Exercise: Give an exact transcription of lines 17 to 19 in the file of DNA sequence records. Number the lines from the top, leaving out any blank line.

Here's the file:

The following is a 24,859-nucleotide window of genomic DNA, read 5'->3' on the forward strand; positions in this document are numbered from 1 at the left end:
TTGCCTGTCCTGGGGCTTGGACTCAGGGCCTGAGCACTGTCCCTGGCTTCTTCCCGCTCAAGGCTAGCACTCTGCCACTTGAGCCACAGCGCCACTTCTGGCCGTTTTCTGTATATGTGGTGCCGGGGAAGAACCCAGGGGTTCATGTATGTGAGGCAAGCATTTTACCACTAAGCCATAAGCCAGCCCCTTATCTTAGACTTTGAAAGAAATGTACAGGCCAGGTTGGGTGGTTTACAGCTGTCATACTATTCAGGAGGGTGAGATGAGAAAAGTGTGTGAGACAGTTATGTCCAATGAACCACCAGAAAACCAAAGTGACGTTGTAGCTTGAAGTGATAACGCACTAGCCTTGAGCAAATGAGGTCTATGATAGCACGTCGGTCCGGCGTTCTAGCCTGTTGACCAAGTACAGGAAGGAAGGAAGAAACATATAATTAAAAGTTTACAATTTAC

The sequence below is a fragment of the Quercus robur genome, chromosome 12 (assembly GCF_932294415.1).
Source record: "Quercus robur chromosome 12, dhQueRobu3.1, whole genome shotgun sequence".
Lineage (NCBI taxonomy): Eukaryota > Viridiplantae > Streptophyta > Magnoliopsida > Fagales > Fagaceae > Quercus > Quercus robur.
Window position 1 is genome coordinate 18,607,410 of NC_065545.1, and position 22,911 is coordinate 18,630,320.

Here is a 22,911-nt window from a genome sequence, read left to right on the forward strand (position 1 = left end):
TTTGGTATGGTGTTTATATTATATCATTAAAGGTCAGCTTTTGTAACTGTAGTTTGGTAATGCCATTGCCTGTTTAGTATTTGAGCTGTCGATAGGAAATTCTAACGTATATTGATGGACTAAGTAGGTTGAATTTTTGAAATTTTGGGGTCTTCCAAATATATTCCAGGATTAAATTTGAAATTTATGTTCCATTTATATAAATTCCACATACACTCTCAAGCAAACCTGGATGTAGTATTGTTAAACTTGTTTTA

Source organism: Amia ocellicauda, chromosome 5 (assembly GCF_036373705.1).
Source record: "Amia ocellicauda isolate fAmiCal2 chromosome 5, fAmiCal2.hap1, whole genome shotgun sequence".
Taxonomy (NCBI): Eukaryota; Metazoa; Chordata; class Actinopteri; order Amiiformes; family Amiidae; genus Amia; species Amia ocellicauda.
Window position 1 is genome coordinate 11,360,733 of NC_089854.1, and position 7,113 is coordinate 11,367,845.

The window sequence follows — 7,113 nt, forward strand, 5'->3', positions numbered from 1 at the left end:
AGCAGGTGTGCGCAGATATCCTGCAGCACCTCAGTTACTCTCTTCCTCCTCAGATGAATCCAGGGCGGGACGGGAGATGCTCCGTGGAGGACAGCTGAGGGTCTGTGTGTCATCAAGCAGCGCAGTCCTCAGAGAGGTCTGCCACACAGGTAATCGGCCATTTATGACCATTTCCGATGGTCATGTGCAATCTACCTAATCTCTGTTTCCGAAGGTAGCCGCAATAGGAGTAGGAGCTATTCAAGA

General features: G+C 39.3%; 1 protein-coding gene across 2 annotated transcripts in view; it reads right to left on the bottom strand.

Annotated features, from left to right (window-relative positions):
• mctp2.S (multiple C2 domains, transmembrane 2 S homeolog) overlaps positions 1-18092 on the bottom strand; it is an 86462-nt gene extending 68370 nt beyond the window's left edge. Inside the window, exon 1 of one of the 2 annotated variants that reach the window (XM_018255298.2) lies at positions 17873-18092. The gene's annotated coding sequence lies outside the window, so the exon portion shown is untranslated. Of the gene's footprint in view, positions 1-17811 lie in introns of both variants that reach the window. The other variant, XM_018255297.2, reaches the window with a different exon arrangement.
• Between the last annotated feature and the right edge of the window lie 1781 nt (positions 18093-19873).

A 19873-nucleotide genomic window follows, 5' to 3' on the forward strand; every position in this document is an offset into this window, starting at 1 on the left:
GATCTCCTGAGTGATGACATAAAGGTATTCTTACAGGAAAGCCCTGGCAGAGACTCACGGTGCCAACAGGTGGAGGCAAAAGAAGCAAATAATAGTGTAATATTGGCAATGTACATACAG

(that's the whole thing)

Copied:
• mctp2.S (multiple C2 domains, transmembrane 2 S homeolog) overlaps positions 1-18092 on the bottom strand; it is an 86462-nt gene extending 68370 nt beyond the window's left edge. Inside the window, exon 1 of one of the 2 annotated variants that reach the window (XM_018255298.2) lies at positions 17873-18092. The gene's annotated coding sequence lies outside the window, so the exon portion shown is untranslated. Of the gene's footprint in view, positions 1-17811 lie in introns of both variants that reach the window. The other variant, XM_018255297.2, reaches the window with a different exon arrangement.
• Between the last annotated feature and the right edge of the window lie 1781 nt (positions 18093-19873).

A 19873-nucleotide genomic window follows, 5' to 3' on the forward strand; every position in this document is an offset into this window, starting at 1 on the left: